- make up different endings with your child
- play with the words-rhyming, re-using, silly sentences
- have your child retell the story
- act out the story, using simple props & costumes
Some young children, however, struggle with sitting still long enough to hear a story. Even at bedtime, they are either too tired or too interested in other things to focus on listening to a story. They want to…..it’s just difficult. Interactive stories, poems & rhymes with lots of movement are for them. Your comprehension questions will be answered verbally & physically!
Actually, almost all children love them!
For some squirmy children, the reading of words is boring and limited. These movers are usually talkers & doers, wanting to be “in” the story.
Enter….Wordless Picture Books!
“Reading” Stories Without Words
I am a part of everything I have read. ~ Theodore Roosevelt
You can, also, try “reading” books without words as a great interactive, Literacy book tool.
One of the wonderful things about this type of book is there are no right or wrong ways to read it!
A new story can be created each time the book is held by you and/or your child. Some children even like to read these valuable stories in reverse, beginning at the end of the story!
Here are some tips from Reading Rockets for sharing wordless picture books with your child to encourage pre-reading skills:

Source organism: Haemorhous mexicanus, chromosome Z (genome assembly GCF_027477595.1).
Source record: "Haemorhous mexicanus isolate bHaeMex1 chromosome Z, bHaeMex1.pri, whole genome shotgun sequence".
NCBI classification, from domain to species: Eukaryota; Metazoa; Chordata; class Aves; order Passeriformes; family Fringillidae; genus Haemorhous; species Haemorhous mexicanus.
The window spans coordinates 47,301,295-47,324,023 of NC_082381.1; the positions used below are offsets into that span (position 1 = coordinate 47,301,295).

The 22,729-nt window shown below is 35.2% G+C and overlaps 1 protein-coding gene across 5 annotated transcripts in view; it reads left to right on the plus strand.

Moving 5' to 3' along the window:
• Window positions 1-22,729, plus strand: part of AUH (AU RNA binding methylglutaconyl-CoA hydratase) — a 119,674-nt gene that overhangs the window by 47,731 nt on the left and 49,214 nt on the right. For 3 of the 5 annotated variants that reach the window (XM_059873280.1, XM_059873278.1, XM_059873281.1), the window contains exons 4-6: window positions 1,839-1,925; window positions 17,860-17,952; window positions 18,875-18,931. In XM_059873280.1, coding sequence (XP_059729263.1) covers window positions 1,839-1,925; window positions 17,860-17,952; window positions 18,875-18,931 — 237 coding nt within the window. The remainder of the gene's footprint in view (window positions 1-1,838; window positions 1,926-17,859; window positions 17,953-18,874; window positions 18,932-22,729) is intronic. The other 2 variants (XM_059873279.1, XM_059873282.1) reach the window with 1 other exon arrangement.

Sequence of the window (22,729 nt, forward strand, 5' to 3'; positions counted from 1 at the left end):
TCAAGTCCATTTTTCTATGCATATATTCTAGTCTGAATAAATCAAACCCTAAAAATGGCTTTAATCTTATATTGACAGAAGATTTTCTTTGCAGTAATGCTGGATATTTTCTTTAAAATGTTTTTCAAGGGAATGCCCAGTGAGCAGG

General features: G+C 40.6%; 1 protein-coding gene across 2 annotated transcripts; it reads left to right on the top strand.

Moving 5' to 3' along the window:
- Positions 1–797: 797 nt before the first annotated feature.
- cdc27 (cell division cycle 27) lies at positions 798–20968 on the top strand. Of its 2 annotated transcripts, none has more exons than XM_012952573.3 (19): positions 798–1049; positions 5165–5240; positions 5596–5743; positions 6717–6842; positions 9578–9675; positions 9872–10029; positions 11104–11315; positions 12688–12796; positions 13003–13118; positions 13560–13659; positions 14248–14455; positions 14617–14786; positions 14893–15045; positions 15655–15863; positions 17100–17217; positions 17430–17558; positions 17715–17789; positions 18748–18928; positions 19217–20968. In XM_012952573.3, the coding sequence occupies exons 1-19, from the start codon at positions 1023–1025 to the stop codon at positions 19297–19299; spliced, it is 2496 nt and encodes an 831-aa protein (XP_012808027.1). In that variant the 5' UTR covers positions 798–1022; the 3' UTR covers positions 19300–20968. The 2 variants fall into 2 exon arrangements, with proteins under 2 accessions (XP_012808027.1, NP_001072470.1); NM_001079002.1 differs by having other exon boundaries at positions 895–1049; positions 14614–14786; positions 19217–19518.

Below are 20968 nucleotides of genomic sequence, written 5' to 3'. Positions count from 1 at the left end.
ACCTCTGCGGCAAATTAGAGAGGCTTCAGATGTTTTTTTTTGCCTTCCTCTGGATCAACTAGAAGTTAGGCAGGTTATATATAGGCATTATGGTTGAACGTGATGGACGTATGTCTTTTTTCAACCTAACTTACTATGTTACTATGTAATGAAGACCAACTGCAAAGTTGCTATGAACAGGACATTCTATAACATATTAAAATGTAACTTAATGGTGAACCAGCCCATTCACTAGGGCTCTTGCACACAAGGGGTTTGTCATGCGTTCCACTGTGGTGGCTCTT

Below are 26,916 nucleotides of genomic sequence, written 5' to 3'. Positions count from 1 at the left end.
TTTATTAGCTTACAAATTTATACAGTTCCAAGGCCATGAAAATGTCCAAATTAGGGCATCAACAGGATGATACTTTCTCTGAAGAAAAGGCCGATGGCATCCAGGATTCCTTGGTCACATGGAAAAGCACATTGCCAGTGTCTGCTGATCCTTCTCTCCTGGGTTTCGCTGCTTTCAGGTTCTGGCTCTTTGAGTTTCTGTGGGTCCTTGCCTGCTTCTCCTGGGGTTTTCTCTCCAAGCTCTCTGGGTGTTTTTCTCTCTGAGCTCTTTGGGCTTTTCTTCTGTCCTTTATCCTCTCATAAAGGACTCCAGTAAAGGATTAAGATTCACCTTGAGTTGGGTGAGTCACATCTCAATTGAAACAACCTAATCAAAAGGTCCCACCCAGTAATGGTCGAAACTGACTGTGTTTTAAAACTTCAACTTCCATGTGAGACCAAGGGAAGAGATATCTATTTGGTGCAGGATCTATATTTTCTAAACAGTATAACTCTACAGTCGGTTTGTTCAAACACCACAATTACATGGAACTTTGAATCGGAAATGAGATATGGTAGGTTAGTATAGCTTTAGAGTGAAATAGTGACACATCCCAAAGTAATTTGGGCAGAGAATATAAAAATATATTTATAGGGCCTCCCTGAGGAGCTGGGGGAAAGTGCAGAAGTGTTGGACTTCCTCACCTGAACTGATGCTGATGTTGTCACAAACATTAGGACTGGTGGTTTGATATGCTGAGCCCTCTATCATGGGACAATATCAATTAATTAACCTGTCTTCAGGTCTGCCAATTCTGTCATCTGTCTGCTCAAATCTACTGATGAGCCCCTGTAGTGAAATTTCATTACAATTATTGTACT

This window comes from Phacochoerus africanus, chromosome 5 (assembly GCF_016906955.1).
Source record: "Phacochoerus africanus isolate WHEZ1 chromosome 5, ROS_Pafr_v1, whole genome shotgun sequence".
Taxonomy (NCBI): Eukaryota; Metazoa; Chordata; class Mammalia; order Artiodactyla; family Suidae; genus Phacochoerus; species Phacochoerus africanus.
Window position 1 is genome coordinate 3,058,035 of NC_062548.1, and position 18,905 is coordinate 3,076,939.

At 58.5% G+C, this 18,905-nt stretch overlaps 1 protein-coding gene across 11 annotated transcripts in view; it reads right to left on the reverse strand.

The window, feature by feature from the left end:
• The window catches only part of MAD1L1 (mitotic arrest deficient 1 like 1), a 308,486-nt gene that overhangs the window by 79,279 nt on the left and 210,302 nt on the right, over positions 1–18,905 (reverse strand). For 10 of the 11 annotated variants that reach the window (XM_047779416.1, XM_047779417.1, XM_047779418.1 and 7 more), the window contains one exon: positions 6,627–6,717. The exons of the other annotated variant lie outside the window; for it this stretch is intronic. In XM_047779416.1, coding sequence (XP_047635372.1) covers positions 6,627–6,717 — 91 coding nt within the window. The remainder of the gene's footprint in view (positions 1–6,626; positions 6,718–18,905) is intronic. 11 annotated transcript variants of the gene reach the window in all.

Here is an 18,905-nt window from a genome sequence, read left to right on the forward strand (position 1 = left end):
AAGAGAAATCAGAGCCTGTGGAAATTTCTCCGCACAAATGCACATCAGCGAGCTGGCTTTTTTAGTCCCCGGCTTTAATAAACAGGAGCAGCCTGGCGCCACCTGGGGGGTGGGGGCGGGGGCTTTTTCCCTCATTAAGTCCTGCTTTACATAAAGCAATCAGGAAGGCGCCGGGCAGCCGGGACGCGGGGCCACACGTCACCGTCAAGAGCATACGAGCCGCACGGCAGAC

- Model proper book handling & page turning behaviors.
- Read the title & (author) illustrator.
- If it’s a first read, ask for a prediction of the story.
- Take a picture walk through the book pages.
- Talk about the characters’ expressions, the setting & colors to reinforce the idea the story & pictures can be connected (and your words, too).
- Go back to the beginning of the book & begin telling the story.
- encourage your child to read the story with you by asking the “W” questions: who, what, when, where, why.
- Add descriptive words to persons, places, objects & actions.
- Finish the story by asking: Which pictures helped us tell the story? What was your favorite part of the story? Have you ever been in a story like this?
Need a few book suggestions? BLBs Resource Library can help. Just click on the link below.
PLUS~ Vanessa Levin @pre-kpages (a great pre-school resource website) suggests these additional “Wordless Picture Books for PreSchoolers”:
- PANCAKES FOR BREAKFAST ~ Tomie dePaola
- THE RED BOOK ~ Barbara Lehman
- THE LION AND THE MOUSE ~ Jerry Pinkney
- WHERE’S WALRUS ? ~ Stephen Savage
- CHALK ~ Bill Thomson
- DEEP IN THE FOREST ~ Brinton Turkle
Bonus Literacy Tool of Wordless Picture Books